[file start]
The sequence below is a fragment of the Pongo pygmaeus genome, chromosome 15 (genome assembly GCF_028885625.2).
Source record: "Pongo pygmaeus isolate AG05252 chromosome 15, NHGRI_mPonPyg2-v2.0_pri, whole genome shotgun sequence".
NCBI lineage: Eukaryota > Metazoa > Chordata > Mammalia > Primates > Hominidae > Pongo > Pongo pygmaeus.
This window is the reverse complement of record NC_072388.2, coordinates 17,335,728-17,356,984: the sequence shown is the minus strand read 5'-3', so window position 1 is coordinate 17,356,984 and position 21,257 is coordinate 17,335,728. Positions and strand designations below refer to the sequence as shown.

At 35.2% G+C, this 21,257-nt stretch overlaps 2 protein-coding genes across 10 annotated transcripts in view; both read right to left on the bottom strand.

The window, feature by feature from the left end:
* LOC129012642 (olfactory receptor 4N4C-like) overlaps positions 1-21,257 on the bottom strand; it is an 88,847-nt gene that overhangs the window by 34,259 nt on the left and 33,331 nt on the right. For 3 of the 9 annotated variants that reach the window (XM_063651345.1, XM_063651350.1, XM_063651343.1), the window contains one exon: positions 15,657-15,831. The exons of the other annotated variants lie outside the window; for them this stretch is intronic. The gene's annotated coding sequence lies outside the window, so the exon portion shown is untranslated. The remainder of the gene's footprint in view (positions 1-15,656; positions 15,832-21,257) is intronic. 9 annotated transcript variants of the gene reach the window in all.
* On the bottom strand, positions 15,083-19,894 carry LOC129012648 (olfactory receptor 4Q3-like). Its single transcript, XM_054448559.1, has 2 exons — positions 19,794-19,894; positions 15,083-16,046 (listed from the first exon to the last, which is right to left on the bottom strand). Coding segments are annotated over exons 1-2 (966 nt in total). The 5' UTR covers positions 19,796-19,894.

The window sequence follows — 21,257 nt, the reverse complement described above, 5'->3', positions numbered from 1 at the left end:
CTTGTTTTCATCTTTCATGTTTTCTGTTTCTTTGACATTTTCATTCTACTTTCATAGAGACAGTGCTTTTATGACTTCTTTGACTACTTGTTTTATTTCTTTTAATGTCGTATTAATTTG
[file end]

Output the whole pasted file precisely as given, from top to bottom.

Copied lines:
The sequence below is a fragment of the Pongo pygmaeus genome, chromosome 15 (genome assembly GCF_028885625.2).
Source record: "Pongo pygmaeus isolate AG05252 chromosome 15, NHGRI_mPonPyg2-v2.0_pri, whole genome shotgun sequence".
NCBI lineage: Eukaryota > Metazoa > Chordata > Mammalia > Primates > Hominidae > Pongo > Pongo pygmaeus.
This window is the reverse complement of record NC_072388.2, coordinates 17,335,728-17,356,984: the sequence shown is the minus strand read 5'-3', so window position 1 is coordinate 17,356,984 and position 21,257 is coordinate 17,335,728. Positions and strand designations below refer to the sequence as shown.

At 35.2% G+C, this 21,257-nt stretch overlaps 2 protein-coding genes across 10 annotated transcripts in view; both read right to left on the bottom strand.

The window, feature by feature from the left end:
* LOC129012642 (olfactory receptor 4N4C-like) overlaps positions 1-21,257 on the bottom strand; it is an 88,847-nt gene that overhangs the window by 34,259 nt on the left and 33,331 nt on the right. For 3 of the 9 annotated variants that reach the window (XM_063651345.1, XM_063651350.1, XM_063651343.1), the window contains one exon: positions 15,657-15,831. The exons of the other annotated variants lie outside the window; for them this stretch is intronic. The gene's annotated coding sequence lies outside the window, so the exon portion shown is untranslated. The remainder of the gene's footprint in view (positions 1-15,656; positions 15,832-21,257) is intronic. 9 annotated transcript variants of the gene reach the window in all.
* On the bottom strand, positions 15,083-19,894 carry LOC129012648 (olfactory receptor 4Q3-like). Its single transcript, XM_054448559.1, has 2 exons — positions 19,794-19,894; positions 15,083-16,046 (listed from the first exon to the last, which is right to left on the bottom strand). Coding segments are annotated over exons 1-2 (966 nt in total). The 5' UTR covers positions 19,796-19,894.

The window sequence follows — 21,257 nt, the reverse complement described above, 5'->3', positions numbered from 1 at the left end:
CTTGTTTTCATCTTTCATGTTTTCTGTTTCTTTGACATTTTCATTCTACTTTCATAGAGACAGTGCTTTTATGACTTCTTTGACTACTTGTTTTATTTCTTTTAATGTCGTATTAATTTG